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Refried Elvis: The Rise Of The Mexican Counterculture
by Eric Zolov
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Claudio Lomnitz, author of Exits from the Labyrinth
"Eric Zolov's Refried Elvis is an innovative, perceptive and empirically rich contribution to the cultural history of transnationalism. It is also a work that focuses on an aspect of Mexican history that has been treated almost exclusively by writers and journalists and that had not made its mark in historical discussions until now. Mexican nationalist obsessions with historical roots - with the Revolution, the Conquest, and the saga of the mestizo - have too often coincided with the American and European penchant for emphasizing only what is exotic or quaint. The politics of the counterculture of the 1960s and 70s, with its ambivalent relation to Americanization, to modernization, and to indigenous societies provides an exemplary antidote to the tedious and seemingly interminable repetition of these hopelessly outdated national images."
This powerful study shows how America's biggest export, rock and roll, became a major influence in Mexican politics, society, and culture. From the arrival of Elvis in Mexico during the 1950s to the emergence of a full-blown counterculture movement by the late 1960s, Eric Zolov uses rock and roll to illuminate Mexican history through these charged decades and into the 1970s. This fascinating narrative traces the rechanneling of youth energies away from political protest in the wake of the 1968 student movement and into counterculture rebellion, known as La Onda (The Wave). Refried Elvis accounts for the events of 1968 and their aftermath by revealing a mounting crisis of patriarchal values, linked both to the experience of modernization during the 1950s and 1960s and to the limits of cultural nationalism as promoted by a one-party state.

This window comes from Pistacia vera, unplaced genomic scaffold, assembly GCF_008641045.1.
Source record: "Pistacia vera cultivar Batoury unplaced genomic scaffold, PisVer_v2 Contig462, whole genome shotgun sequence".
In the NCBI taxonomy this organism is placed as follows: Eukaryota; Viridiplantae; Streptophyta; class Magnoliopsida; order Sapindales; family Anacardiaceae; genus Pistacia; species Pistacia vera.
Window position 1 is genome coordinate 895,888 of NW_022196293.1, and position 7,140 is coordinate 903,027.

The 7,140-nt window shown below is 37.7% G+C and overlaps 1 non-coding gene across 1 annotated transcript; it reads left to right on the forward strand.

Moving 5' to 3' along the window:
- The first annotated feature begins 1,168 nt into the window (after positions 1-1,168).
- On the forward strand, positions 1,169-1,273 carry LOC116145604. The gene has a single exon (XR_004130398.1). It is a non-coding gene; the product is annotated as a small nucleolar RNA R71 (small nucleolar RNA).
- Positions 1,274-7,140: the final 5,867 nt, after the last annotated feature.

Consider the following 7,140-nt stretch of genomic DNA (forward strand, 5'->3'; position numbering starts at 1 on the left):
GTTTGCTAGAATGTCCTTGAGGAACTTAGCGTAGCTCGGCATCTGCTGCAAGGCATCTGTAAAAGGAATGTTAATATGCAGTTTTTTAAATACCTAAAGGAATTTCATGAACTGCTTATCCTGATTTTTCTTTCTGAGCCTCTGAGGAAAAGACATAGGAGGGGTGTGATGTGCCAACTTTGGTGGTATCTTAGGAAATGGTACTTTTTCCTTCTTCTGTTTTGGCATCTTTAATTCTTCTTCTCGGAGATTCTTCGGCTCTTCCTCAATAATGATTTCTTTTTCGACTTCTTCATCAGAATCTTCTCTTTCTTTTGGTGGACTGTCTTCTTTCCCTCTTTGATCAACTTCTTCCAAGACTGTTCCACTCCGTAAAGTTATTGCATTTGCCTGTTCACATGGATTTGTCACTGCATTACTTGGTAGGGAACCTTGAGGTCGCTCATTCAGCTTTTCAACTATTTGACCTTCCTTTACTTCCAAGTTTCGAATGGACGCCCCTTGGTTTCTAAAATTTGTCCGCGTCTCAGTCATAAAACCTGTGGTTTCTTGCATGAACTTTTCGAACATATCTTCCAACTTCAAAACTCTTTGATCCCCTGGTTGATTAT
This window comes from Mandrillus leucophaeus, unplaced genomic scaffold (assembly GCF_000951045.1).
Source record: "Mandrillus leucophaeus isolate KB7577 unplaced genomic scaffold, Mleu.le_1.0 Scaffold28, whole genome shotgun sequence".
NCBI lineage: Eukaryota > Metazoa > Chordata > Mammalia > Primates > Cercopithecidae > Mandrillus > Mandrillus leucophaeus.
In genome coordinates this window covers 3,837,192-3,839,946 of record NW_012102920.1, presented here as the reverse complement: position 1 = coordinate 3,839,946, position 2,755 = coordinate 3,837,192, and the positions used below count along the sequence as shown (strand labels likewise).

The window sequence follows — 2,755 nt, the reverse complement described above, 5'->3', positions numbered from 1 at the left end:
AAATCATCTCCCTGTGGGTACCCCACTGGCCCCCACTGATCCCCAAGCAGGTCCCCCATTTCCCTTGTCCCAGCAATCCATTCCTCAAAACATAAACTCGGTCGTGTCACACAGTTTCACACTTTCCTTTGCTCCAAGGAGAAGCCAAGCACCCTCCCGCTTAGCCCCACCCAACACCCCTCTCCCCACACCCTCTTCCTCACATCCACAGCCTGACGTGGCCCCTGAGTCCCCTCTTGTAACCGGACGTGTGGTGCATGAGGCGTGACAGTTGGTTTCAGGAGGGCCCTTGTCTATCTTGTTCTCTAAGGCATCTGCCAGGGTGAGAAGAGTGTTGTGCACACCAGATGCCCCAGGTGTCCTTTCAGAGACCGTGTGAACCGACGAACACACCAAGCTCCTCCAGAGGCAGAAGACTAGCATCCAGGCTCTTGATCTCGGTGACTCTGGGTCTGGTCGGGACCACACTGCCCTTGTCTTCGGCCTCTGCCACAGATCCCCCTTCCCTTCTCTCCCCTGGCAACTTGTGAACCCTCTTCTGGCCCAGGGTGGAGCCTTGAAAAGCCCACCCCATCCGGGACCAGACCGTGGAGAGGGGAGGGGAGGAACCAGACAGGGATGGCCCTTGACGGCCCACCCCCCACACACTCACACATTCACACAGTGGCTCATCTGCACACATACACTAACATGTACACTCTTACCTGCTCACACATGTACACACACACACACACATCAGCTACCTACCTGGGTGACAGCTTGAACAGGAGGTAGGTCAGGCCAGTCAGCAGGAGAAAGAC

Through an engrossing analysis of music and film, as well as fanzines, newspapers, government documents, company reports, and numerous interviews, Zolov shows how rock music culture became a volatile commodity force, whose production and consumption strategies were shaped by intellectuals, state agencies, transnational and local capital, musicians, and fans alike. More than a history of Mexican rock and roll, Zolov's study demonstrates the politicized nature of culture under authoritarianism, and offers a nuanced discussion of the effects of cultural imperialism that deepens our understanding of gender relations, social hierarchies, and the very meanings of national identity in a transnational era.
About the Author
Eric Zolov is Assistant Professor of Latin American History at Franklin and Marshall College.
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